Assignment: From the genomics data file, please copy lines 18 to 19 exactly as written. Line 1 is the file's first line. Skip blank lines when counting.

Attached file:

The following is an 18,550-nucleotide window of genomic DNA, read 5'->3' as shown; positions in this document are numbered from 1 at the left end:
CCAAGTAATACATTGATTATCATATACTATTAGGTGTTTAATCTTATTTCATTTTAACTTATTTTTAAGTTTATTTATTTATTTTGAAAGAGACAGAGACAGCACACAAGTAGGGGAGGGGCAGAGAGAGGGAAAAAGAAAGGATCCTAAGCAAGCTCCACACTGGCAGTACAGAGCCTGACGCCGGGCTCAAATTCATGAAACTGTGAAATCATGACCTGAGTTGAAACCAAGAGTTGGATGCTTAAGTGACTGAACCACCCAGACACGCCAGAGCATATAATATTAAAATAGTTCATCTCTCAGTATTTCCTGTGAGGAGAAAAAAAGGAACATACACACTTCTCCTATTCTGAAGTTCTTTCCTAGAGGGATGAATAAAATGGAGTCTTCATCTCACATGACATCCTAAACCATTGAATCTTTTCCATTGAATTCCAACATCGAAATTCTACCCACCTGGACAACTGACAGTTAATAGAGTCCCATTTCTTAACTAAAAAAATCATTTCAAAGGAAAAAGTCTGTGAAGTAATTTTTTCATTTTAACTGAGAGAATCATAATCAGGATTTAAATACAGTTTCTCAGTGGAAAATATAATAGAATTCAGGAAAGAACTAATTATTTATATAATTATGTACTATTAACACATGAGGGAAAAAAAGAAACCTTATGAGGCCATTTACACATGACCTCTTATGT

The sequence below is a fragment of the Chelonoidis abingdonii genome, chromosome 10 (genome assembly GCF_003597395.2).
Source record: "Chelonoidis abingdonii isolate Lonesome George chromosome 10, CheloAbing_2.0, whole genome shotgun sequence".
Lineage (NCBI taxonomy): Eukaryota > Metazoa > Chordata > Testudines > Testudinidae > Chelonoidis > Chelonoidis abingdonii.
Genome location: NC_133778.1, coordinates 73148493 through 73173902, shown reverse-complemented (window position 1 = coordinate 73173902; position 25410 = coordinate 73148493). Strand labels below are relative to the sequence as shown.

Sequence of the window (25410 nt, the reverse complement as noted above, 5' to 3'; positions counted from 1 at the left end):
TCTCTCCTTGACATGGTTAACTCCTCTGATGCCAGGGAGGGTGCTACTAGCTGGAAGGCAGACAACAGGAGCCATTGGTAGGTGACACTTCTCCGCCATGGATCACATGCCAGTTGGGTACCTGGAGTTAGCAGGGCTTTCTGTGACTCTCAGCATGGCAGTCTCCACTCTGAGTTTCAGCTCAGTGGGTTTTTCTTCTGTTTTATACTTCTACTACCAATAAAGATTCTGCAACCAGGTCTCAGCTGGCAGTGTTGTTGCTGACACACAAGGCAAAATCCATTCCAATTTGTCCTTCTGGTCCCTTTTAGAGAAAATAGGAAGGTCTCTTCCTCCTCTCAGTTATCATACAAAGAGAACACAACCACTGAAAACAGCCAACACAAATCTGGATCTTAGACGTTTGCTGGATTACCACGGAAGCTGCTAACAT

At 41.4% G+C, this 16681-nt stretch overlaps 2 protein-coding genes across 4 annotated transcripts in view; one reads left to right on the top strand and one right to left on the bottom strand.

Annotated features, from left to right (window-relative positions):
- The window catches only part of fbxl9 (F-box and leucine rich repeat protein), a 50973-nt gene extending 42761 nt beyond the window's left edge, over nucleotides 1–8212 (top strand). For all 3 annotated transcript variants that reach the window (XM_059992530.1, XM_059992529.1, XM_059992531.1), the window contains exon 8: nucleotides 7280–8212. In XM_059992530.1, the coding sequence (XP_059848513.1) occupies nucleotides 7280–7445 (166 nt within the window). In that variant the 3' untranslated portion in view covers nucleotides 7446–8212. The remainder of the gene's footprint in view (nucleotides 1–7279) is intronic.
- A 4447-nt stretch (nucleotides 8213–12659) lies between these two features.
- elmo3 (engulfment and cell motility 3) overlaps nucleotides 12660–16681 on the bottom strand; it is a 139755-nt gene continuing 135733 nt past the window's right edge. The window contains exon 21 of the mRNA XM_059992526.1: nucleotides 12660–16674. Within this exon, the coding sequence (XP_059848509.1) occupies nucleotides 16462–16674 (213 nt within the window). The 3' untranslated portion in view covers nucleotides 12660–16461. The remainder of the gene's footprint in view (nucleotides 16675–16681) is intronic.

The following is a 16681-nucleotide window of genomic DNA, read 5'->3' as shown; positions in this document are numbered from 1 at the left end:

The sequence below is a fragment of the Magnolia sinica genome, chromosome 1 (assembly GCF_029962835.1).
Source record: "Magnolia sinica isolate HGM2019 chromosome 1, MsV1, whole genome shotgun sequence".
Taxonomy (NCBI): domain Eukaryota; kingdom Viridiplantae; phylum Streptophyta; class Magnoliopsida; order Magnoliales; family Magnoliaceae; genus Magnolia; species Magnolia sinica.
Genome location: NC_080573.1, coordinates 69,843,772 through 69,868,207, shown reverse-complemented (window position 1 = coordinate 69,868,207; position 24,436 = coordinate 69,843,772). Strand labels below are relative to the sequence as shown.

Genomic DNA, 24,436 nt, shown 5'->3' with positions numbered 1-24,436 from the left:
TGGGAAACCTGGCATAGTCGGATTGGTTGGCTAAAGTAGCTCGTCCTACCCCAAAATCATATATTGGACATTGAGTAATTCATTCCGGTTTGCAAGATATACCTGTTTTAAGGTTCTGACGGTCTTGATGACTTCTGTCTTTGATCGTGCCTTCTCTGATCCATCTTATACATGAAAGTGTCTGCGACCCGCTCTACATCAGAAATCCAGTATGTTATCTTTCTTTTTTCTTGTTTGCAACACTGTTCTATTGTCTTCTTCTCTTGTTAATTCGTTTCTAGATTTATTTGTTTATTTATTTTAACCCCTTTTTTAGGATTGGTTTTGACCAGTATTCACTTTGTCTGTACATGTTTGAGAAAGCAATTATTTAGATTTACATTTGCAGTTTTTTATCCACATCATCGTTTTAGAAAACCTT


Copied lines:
Genome location: NC_080573.1, coordinates 69,843,772 through 69,868,207, shown reverse-complemented (window position 1 = coordinate 69,868,207; position 24,436 = coordinate 69,843,772). Strand labels below are relative to the sequence as shown.

Genomic DNA, 24,436 nt, shown 5'->3' with positions numbered 1-24,436 from the left: